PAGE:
The strategic rationale for nuclear weapons has disappeared since the end of the Cold War. The establishment of a global ‘no first-use’ norm would lay the groundwork for further reductions in nuclear arsenals.
Forty-four years after the NPT came into force, the world still finds itself perilously close to the edge of the nuclear cliff. The cliff is perhaps not quite as steep as it was in the 1980s, when there were more than 70,000 nuclear weapons compared to today’s 17,000, but going over it would still be fatal for planet Earth. A perverse mixture of hubris and arrogance on the part of the nine nuclear-armed states (China, France, India, Israel, North Korea, Pakistan, Russia, UK, and USA) exposes us to the risk of sleepwalking into a nuclear disaster.
For nuclear peace to hold, deterrence and fail-safe mechanisms must work every single time. For nuclear Armageddon, deterrence or fail safe mechanisms need to break down only once. This is not a comforting equation. Deterrence stability depends on rational decision-makers being always in office on all sides: a dubious and not very reassuring precondition. It depends equally critically on there being no rogue launch, human error or system malfunction: an impossibly high bar. According to one US study, more than 1,200 nuclear weapons were involved in significant incidents from 1950-68 because of security breaches, lost weapons, failed safety mechanisms, or accidents resulting from weapons being dropped or crushed in lifts.
Nuclear weapons were invented to cope with Germany, used to defeat Japan, and deployed most extensively against the Soviet Union. Their primary strategic rationale disappeared with the end of the Cold War. The very fact that nuclear weapons have not been used again since 1945 is powerful evidence that their sheer destructiveness makes them virtually unusable.
While the dramatic fall in their numbers since the 1980s has occurred through bilateral agreements and measures between Moscow and Washington, their irreversible elimination will have to rest on a legally binding international convention. The prospects for such a treaty would be significantly greater if it were to be championed by a credible country from among the nine nuclear powers.
India should step forward to be a champion of phased, regulated and verifiable global nuclear disarmament governed by a universal, non-discriminatory nuclear weapons convention. This would be in keeping with the legacy of numerous Indian initiatives on nuclear arms control and disarmament; with the fact that India was the most reluctant nuclear weapons possessor of all the nine nuclear-armed states; and the somewhat incongruent reality that its official nuclear doctrine lists global nuclear disarmament as a national security objective.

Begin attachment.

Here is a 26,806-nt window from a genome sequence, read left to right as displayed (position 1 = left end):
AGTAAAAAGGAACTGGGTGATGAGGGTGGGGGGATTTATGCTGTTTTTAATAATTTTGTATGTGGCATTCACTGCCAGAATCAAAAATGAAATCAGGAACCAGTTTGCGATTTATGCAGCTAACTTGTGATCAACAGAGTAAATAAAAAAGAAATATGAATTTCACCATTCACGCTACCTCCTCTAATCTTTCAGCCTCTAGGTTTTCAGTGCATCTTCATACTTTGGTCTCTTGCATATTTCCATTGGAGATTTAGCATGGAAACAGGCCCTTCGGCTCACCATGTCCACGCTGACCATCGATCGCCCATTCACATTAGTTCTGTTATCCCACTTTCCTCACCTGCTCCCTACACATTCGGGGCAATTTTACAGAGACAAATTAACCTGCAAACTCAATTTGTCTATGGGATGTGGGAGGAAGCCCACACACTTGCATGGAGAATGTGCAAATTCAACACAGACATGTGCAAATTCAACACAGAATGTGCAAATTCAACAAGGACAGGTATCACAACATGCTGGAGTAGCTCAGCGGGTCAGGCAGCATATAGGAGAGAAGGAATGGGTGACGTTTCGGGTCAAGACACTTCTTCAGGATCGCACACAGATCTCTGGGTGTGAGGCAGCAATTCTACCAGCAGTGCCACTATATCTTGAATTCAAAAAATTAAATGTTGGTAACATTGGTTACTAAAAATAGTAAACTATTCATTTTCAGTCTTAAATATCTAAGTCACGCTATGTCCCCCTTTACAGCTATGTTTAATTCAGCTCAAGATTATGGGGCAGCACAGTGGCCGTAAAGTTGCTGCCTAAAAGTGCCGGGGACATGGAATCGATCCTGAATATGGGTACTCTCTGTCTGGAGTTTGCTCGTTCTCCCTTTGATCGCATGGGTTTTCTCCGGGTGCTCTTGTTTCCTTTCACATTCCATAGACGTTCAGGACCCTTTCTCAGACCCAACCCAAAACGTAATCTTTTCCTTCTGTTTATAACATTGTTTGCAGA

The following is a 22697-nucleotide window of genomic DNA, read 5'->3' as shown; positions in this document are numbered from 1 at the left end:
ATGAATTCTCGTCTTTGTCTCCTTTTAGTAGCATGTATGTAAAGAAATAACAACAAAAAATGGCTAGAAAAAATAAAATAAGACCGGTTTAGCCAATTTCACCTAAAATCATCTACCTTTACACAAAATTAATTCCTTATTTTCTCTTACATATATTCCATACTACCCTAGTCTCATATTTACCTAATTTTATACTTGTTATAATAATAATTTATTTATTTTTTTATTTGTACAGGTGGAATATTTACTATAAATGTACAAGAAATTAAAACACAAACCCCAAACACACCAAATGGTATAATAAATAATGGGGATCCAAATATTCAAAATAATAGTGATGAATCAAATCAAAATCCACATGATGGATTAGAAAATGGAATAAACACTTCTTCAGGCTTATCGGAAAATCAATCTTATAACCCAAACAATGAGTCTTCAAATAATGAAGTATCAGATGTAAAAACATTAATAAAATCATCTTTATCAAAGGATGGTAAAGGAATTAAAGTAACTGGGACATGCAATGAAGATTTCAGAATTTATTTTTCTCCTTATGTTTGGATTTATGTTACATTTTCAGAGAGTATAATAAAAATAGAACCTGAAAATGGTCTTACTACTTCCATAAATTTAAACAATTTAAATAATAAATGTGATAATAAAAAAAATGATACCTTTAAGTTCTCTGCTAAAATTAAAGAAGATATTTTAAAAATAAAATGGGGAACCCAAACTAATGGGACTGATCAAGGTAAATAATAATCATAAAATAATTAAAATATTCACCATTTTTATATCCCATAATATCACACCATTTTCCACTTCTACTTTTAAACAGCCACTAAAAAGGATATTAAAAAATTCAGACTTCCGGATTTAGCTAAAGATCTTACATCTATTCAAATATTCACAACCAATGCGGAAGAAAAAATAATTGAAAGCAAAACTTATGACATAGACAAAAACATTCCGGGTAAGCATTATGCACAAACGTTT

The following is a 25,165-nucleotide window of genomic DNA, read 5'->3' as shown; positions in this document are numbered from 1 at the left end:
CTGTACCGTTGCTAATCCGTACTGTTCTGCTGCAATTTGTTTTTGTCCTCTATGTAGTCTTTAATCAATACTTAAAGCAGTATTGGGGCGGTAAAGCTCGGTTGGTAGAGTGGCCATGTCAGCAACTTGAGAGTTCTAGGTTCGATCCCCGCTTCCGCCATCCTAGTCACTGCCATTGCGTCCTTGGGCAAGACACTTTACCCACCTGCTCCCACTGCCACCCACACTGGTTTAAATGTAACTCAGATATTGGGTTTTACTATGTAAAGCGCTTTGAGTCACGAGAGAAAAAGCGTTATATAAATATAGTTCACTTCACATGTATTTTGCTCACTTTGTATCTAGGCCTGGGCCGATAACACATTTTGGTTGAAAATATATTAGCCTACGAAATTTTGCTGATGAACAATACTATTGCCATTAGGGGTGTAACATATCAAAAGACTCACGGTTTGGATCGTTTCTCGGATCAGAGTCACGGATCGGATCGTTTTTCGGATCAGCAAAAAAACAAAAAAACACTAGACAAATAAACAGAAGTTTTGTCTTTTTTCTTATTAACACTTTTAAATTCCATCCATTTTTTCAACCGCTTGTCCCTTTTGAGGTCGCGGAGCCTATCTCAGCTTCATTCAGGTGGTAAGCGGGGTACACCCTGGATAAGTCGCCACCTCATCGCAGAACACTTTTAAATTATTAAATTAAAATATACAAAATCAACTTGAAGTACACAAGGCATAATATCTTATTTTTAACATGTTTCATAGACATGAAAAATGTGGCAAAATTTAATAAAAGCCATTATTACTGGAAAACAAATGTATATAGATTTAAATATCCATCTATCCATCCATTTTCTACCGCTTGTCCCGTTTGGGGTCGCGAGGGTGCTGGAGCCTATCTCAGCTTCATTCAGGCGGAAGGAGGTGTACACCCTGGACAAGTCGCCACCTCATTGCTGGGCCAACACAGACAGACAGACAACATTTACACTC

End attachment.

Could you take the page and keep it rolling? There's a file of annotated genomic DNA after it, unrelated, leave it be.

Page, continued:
Inaugurating a conference on April 2, Prime Minister Manmohan Singh reaffirmed that “As a responsible” nuclear armed state, “India supports the idea of a nuclear-weapon-free world because we believe that it enhances not just India’s security, but also global security.” He insisted that “there is no paradox in a nuclear weapon state like India being a strong advocate of a nuclear-weapon-free world.”
On March 9, senior BJP leader and former Foreign Minister Yashwant Sinha wrote to PM Singh demanding his address to the conference be cancelled and the conference itself be postponed to after the elections. Sinha added that the agenda showed the speakers to be mainly “known anti-India… nonproliferationists” who have “been bashing India.”
He should sack the aide who gave him this information. There were indeed some speakers who are strong advocates of non-proliferation and were never reconciled to India’s nuclear weaponisation. No seminar on the challenge of nuclear weapons can be balanced and credible if it excludes this viewpoint. But most speakers were passionate nuclear abolitionists, directing their arguments at all who possess and seek security through nuclear weapons that intensify the whole world’s insecurity dilemmas and dangers. Indeed the title of the seminar, organized and hosted by Institute for Defence Studies and Analyses (IDSA) on April 2–3, was “A Nuclear-Weapon-Free World: From Conception to Reality.”
PM Singh ignored the letter as part of the silly season of campaign politics. In his address Singh called for practical measures to “reduce nuclear dangers by reducing the salience of nuclear weapons in security doctrines.” Importantly, he called on all nuclear-armed states to establish a global no-first-use norm. India thus joins China in this demand and the two Asian giants could team up to turn this aspiration into a concrete proposal and program of action. The BJP subsequently hinted that if it forms government next month, it might reverse the no first use policy. But it quickly back-pedalled in response to the resulting national and international furore.
It is simplistic to dismiss “no first use” as merely declaratory, easily ignored in war time. A universal no-first-use policy by all nine nuclear-armed states would have considerable practical import with flow-on requirements for nuclear force posture and deployment, for example, de-alerting (taking warheads off hair-trigger alert), de-mating (separating warheads from delivery systems), and de-targeting. China is already a good exemplar on this point.
In turn this would reduce trust deficits and promote confidence building while strengthening the norm of non-use of nuclear weapons. The norm would then lay the groundwork for further gradual reductions in the number of nuclear warheads held by the various nuclear armed states and their eventual elimination through a nuclear weapons convention.
Professor Ramesh Thakur is Director, Centre for Nuclear Non-Proliferation and Disarmament, The Australian National University.
This article was previously published in The Japan Times.